ComiXology CEO David Steinberger pitched some questions to the group, and their answers were varied and sometimes surprising. First, he asked if they had discovered anything new via comiXology.
“There are a lot of independent comics that are pretty interesting, like Power Play, that are using Guided View technology,” said Marlene. “I heard about it on Twitter because the artist on that book is one of my favorite artists, Reilly Brown.”
Suzanne said she knew nothing about DC comics until she went digital. “I started with The Dark Night Returns,” she said, “and after that I sort of picked and chose, and a couple of friends recommended a few things to me.”
“Watson and Holmes,” said Benjamin, noting that this is a comiXology Submit title he heard about via Twitter and Instagram.
“I’d say comiXology brought me back to Marvel,” said Christian. “I was strictly a DC guy for many, many years. I read Marvel in the 80s, with [Chris] Claremont’s great X-Men run, but it got so convoluted, and there’s only so much time in the day and money in the bank, so I strictly went DC and was very happy with it. But because you guys run your amazing Marvel Monday 99-cent sales, I read the amazing run on X-Factor, by Rick Remender. It’s amazing stuff, and I wouldn’t have gotten that if it wasn’t for what you guys do.”
Aaron said he picked up on new series when they went on sale, and he singled out Invincible as one he had recently read. “It starts off like a play on a lot of superhero tropes but then it takes a fantastically dark turn,” he said. “It becomes a really gripping story.”
The discussion then turned to the shopping experience and single issues versus trades (collected editions). Aaron said he preferred trades, and Steinberger pointed out that comiXology is about content—”What digital can’t do is prop up the revenue of the market by doing variant covers,” he said. “We get readers. We don’t get collectors.”
“I really do runs of stories,” said Christian. “If a writer I love has a book, I’ll just buy it all in bulk or wait for sales.”
Steinberger pointed out that The Walking Dead runs in six-issue arcs that are easily collected into trades. “Every six issues he cliffhangs, gives you a conclusion, wraps up the storyline, and gets you prepared for the next one,” he said. “Reading in that form, it’s an easier form for new people to get into. We have both. We have an enormous back issue bin… and we also have collected editions, which allow people to say ‘I know this is going to be a good story, I’m going to get to some sort of conclusion.’”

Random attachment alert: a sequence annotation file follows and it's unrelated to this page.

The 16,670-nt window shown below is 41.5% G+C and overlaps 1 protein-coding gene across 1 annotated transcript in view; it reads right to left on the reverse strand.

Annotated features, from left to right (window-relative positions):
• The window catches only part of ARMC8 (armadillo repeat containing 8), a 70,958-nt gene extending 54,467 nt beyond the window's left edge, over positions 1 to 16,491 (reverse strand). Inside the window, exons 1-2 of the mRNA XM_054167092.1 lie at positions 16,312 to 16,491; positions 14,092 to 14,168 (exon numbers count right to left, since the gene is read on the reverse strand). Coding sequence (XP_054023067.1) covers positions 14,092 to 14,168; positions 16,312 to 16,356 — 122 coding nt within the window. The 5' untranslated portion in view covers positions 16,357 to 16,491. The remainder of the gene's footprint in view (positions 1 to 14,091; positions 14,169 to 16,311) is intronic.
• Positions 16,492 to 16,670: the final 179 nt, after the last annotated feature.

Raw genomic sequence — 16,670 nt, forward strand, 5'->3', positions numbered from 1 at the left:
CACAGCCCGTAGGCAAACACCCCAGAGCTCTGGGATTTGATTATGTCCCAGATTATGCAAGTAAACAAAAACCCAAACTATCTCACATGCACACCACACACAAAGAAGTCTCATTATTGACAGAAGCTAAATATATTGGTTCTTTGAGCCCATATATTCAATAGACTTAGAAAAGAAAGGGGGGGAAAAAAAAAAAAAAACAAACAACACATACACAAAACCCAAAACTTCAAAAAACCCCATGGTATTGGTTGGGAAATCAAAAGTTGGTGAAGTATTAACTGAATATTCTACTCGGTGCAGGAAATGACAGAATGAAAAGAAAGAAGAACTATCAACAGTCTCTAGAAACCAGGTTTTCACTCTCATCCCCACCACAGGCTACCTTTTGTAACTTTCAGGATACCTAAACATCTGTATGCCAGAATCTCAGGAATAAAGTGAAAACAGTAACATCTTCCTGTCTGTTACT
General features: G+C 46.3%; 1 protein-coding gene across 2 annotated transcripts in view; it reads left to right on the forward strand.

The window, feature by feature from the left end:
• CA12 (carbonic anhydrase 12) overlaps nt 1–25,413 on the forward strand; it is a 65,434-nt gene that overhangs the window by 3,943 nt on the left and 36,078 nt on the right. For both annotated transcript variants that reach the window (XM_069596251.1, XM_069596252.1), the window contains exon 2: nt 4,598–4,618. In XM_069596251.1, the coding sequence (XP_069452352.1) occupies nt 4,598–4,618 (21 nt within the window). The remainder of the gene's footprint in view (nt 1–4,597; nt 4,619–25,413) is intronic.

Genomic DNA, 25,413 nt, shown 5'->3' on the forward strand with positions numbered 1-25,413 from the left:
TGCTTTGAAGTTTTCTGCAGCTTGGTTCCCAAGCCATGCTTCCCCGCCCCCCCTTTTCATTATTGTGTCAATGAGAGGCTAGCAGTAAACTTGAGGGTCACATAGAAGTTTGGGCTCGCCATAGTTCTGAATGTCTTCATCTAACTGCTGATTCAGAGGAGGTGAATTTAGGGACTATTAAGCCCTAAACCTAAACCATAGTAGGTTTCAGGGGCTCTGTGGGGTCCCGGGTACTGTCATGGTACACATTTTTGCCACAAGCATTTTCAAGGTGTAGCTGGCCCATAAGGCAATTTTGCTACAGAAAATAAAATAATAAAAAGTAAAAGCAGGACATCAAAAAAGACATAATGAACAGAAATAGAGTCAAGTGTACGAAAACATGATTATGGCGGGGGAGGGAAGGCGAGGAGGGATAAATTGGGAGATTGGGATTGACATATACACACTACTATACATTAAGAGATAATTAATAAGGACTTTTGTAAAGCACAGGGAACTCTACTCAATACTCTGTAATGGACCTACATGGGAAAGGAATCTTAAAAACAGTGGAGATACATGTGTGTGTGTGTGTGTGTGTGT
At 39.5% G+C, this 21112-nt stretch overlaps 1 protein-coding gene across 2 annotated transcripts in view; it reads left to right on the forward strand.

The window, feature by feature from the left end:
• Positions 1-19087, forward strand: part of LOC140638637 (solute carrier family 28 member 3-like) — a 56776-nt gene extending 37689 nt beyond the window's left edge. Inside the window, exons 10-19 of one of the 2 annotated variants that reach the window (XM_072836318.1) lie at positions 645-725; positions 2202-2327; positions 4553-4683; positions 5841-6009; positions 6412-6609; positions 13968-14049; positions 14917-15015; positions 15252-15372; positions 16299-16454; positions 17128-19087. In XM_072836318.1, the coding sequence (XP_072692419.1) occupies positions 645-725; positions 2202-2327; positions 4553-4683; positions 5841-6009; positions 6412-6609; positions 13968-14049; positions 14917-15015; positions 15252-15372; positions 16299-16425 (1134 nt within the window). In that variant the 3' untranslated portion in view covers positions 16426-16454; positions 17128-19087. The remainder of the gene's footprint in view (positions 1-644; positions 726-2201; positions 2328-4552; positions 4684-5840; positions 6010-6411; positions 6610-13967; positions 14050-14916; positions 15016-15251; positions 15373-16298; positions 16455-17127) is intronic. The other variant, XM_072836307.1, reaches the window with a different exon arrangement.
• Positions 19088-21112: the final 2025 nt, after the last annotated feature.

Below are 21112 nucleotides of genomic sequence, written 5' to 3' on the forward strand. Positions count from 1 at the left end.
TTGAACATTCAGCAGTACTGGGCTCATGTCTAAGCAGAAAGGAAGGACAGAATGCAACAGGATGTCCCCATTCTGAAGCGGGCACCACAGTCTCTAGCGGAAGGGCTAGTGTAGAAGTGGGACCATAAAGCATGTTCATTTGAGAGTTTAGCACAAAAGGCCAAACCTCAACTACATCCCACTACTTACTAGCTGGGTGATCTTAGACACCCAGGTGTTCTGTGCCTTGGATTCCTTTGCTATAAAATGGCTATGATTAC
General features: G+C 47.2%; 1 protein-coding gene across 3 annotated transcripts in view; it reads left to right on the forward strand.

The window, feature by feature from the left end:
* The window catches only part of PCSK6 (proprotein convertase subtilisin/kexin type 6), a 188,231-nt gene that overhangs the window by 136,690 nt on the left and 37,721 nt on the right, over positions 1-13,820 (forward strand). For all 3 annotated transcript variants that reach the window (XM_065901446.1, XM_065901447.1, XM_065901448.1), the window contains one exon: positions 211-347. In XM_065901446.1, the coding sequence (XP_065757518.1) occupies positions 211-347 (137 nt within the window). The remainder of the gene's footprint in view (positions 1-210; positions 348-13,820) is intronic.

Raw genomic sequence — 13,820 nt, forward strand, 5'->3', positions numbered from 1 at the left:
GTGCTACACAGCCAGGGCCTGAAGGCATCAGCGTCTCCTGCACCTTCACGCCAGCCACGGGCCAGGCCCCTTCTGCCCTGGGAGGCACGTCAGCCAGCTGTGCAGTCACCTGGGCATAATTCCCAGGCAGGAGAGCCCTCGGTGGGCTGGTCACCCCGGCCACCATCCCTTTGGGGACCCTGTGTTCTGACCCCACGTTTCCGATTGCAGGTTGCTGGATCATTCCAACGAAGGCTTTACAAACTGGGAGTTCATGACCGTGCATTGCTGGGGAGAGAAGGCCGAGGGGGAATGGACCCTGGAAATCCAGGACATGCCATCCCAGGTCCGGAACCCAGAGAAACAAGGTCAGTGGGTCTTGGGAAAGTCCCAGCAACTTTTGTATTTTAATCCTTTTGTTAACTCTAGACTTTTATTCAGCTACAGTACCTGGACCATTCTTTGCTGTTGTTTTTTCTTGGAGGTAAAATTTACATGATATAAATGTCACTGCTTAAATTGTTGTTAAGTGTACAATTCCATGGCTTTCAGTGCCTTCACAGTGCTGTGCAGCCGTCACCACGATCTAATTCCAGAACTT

“I still go to the comics shop and buy certain trades,” said Benjamin. “I just don’t have room to buy single issues any more. The companies were starting to produce stories that weren’t particularly engaging and turned me off to single issues. We were talking about Infinity, that you need the Avengers crossover, I just didn’t want to start buying single issues of these various books so I’m just going to wait until it becomes a trade and buy it then.”
Suzanne said she buys independent comics in print, because she likes owning the single issues, but she buys all her Marvel and DC comics digitally. “I enjoy being able to go to the comics store and talk to people,” she said, “but I also love having everything in one place on the app. It’s really easy to keep it organized; I don’t have to worry about losing anything.”
Marlene loves her little hole-in-the-wall comic shop, but, she said, “I have switched to digital now because I like sharing a lot. I like writing about comics, and it’s really easy to just put in a link and people can buy it if they are interested. It’s instant gratification.”
The panelists were unanimous in their praise for comiXology’s panel-by-panel viewing system, Guided View.
“For me it is absolutely preferred,” said Aaron, who reads most of his comics on an iPhone. “I have tried reading on iBooks and it just is not a good experience the way that they present it… Even if you have a trade paperback version, Guided View gives an entirely new experience.”
“Cinematic is the only way I can express it,” said Christian. “I like to listen to music while I’m reading, and I would love to shake the hand of a few people Here. They obviously didn’t know me, and they didn’t know what I would be listening to, but when I flipped on my [Kindle] Fire, the best director in the world couldn’t have done it better.”